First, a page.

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NMS Migration Made Easy: Lessons Learned

Leon Adato
Leon AdatoPrincipal Tech Evangelist


In this post, I’m going to point out some of the opportunities you have in front of you not only because you now have Kentik NMS up and running, but more importantly, as a result of all the hard work you did to get here.

The three previous blog posts in this series have focused on getting you from your old monitoring solution into Kentik NMS with a minimum of fuss, muss, or rework. But as I reviewed the content for this series, I realized that tucked away inside those posts (as well as the full NMS Migration Guide) were nuggets of wisdom that applied not only to a migration but to the broader body of work we do as IT practitioners.

The NMS Migration Guide
Is it time to migrate to a modern network monitoring system?

I felt it was worth taking a moment to highlight skills that aren’t just useful for a migration but are, in fact, things we should be doing as IT professionals in our daily work.

In this post, I’m going to point out some of the opportunities you have in front of you, not only because you now have Kentik NMS up and running but, more importantly, because of all the hard work you did to get here.

Revisiting those customers, consumers, and constituents

You worked so hard to build those relationships, so don’t let them die on the vine now. Go back to them via Slack, email, Zoom, or by strolling up to their desk.

Touch base with the customers – the people who pay the bills. It’s entirely likely these folks are (sadly) used to staff begging for money, only to disappear once the dollars have been dispensed, with nary a word about whether that investment bore fruit or not. Make sure they get a status update: The old system is not only shut down, it’s no longer sucking up budget dollars and staff time. Make the value Kentik NMS provides equally clear to them (more on that in a minute).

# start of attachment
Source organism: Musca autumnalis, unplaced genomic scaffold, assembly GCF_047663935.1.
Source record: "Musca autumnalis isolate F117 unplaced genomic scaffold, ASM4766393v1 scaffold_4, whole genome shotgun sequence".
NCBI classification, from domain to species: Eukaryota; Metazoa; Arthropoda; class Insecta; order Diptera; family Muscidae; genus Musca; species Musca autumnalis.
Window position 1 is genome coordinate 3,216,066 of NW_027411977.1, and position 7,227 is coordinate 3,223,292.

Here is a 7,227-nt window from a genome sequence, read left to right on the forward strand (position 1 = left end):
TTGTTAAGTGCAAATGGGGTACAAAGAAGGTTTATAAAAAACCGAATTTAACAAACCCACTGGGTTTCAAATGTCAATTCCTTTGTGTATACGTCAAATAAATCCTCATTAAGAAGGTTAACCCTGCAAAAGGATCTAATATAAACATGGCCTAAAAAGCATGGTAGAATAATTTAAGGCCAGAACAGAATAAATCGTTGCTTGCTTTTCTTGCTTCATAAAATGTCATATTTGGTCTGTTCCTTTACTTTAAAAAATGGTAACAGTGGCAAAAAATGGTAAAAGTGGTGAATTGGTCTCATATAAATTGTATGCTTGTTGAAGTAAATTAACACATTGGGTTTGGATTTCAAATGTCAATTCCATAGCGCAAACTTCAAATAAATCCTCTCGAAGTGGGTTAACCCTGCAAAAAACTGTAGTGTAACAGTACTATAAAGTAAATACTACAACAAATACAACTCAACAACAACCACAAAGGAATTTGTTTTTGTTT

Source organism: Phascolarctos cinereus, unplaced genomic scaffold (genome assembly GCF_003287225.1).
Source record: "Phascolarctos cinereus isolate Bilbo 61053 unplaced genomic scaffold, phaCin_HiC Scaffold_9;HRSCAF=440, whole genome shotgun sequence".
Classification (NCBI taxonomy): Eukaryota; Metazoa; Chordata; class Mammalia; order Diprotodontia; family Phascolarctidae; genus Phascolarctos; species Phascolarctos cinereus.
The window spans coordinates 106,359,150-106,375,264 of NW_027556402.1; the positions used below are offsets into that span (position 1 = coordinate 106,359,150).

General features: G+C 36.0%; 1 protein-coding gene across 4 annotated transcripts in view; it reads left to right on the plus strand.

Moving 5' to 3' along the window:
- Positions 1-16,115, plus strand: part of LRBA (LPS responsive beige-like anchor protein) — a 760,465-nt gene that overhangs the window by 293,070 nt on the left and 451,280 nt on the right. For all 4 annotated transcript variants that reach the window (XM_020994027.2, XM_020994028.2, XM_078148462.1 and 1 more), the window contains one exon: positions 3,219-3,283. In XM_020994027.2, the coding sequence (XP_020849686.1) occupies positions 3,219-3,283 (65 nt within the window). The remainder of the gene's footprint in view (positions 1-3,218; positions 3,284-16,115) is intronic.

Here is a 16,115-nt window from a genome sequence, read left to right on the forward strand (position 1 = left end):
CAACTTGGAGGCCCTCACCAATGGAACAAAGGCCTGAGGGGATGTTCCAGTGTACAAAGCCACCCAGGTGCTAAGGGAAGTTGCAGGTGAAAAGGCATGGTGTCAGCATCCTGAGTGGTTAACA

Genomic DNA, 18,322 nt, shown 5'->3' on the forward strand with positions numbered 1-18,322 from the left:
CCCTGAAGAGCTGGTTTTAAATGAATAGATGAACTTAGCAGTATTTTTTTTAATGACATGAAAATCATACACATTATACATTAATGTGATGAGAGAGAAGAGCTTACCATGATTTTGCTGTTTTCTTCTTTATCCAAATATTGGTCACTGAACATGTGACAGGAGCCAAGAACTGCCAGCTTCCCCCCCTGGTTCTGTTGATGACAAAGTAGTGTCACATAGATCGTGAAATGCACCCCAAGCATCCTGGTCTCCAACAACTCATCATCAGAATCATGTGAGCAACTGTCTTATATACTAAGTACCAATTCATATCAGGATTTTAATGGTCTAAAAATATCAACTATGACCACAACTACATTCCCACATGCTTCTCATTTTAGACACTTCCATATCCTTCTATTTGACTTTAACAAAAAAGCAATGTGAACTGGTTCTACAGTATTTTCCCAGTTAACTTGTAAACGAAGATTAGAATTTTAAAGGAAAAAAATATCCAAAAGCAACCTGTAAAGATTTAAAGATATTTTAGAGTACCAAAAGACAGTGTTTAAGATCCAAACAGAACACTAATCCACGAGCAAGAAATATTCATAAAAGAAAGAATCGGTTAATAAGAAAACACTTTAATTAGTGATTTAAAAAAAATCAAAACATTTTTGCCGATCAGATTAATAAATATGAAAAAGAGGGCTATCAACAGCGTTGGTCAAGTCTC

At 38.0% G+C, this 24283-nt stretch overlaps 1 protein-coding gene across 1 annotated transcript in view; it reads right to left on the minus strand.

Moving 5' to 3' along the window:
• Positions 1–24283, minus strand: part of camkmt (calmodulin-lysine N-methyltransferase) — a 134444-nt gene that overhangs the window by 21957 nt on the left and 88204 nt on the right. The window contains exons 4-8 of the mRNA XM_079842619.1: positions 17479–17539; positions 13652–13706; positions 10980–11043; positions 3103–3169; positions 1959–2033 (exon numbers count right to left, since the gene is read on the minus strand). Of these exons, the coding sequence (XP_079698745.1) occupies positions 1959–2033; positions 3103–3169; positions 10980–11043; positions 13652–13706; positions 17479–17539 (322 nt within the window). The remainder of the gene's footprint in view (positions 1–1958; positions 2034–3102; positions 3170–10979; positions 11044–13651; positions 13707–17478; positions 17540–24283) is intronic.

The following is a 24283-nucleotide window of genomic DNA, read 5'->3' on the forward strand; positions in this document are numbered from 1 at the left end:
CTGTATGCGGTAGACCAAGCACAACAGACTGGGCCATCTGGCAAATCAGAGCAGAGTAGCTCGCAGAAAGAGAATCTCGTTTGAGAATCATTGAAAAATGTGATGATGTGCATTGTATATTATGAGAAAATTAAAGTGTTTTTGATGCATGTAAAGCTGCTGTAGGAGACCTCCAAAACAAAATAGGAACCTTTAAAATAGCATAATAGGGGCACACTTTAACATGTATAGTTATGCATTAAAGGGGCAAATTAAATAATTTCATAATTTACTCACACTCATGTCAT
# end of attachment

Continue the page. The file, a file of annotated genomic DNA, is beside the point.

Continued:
Check in with the consumers to verify that Kentik NMS is handling everything the previous solution covered and find out what the old tool never did but they’d always wanted. Let this be the start of an ongoing feedback loop between you and the true beneficiaries of network observability.

Use these regular (every three to six months) updates to do the following:

  • Validate whether the monitors, reports, dashboards, and alerts still deliver the expected results.
  • Tweak the ones that have drifted too far off the mark.
  • Delete anything that’s no longer needed.
  • Reserve time to discuss new needs and opportunities.

Finally, this is a great time to consider attending a Network Observability Road Show among the constituents. It’s hard to understate the impact of a short presentation highlighting specific problems you’ve used monitoring and observability to solve, followed by a quick review of capabilities. This is less about singing Kentik’s praises specifically and more a chance to share the results of network observability at a high level.

Inevitably, some of the folks you speak with will realize that the technology they rely on may benefit from the capabilities you’re describing.

Management as a second opinion

You may recall how we reminded you that the beloved tools used by teams today often have some monitoring baked in, but that didn’t mean Kentik NMS should supplant them.

That is 100% true. But it’s also true that those tools can pull very specific telemetry from their systems, and you would be remiss to dismiss it out of hand. Instead, look for ways to validate Kentik NMS’ data against those sources of truth. This isn’t to say that vendor-provided management tools are always right. If we’re being honest, neither is Kentik NMS. Instead, those tools are a validation point. If their results differ from Kentik’s, it’s an opportunity to investigate why. Your environment as a whole can only improve from the effort.

Monitor what matters